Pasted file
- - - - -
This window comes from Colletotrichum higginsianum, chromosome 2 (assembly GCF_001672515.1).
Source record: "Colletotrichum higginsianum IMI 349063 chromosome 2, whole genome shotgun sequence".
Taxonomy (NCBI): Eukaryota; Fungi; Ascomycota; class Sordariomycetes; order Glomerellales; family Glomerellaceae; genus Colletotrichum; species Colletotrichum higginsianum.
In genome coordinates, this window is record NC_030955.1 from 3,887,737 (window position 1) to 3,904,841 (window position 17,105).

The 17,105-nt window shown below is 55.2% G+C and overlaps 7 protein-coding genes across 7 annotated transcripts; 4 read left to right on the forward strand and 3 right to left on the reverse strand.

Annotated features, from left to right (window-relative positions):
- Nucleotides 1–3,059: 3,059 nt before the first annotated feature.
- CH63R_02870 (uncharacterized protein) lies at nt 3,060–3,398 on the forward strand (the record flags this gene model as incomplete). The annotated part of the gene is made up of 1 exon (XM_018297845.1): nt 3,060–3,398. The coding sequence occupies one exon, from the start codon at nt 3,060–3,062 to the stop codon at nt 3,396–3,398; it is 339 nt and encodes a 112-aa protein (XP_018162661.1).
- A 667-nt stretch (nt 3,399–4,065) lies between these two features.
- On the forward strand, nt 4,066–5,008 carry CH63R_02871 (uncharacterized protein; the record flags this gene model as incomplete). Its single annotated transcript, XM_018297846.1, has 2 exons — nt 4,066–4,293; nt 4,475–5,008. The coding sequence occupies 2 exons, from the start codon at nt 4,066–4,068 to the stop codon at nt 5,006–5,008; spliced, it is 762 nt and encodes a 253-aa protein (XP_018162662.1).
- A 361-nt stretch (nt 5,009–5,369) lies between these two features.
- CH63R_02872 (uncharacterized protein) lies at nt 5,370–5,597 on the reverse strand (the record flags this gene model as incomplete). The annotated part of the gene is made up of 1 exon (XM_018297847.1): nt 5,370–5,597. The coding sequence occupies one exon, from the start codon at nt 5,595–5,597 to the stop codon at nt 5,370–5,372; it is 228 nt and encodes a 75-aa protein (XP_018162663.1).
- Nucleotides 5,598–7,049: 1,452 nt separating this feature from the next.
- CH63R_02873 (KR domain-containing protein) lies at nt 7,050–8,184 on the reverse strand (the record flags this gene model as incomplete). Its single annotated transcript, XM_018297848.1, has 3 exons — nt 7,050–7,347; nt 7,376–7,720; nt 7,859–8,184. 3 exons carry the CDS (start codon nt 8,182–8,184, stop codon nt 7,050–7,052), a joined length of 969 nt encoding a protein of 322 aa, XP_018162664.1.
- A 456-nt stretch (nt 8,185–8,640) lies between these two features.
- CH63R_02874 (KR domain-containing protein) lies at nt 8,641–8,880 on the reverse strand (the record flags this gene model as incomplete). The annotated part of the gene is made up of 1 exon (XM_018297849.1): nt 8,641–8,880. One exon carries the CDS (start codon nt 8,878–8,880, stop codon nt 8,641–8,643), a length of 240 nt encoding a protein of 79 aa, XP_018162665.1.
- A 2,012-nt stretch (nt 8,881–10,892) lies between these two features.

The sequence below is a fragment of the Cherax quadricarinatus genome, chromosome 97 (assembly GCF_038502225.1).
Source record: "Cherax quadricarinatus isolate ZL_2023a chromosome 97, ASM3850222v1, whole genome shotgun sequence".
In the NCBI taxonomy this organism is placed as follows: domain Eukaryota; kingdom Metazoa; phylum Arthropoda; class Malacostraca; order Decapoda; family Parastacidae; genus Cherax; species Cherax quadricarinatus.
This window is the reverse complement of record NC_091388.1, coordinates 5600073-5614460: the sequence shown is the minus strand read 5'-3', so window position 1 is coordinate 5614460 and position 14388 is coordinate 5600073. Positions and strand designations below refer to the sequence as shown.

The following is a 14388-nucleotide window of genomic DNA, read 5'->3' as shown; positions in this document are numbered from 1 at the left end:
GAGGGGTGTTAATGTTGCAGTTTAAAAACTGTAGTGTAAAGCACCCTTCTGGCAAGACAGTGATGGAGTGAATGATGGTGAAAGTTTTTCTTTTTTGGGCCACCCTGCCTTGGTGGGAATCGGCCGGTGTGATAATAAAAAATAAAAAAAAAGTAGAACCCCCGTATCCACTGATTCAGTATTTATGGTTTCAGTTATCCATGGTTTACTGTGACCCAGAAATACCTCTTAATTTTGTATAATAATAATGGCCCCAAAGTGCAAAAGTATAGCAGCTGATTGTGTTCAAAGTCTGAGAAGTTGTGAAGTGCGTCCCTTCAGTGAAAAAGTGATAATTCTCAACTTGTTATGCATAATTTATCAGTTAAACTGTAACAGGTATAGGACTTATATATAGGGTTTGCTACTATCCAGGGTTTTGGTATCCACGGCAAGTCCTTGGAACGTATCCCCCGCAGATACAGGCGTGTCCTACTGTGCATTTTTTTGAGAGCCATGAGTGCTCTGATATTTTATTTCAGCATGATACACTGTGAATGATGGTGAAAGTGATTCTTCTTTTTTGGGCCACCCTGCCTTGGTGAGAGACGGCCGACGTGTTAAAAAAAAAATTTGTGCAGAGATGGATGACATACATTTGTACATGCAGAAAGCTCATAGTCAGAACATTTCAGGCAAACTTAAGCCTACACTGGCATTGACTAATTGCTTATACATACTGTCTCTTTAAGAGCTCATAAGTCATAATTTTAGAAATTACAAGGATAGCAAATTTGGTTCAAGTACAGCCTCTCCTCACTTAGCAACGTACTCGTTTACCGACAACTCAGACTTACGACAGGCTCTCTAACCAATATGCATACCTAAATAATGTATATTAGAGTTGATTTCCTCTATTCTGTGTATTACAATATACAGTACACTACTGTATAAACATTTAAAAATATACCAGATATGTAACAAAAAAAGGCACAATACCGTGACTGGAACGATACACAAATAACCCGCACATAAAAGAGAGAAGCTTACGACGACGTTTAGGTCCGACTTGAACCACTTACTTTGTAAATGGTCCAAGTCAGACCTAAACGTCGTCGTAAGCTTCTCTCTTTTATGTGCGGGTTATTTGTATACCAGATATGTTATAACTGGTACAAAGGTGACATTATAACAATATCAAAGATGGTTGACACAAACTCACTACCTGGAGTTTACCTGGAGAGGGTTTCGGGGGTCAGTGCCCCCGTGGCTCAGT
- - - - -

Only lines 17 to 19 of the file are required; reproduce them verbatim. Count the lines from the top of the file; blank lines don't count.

- A 2,012-nt stretch (nt 8,881–10,892) lies between these two features.

The sequence below is a fragment of the Cherax quadricarinatus genome, chromosome 97 (assembly GCF_038502225.1).
Source record: "Cherax quadricarinatus isolate ZL_2023a chromosome 97, ASM3850222v1, whole genome shotgun sequence".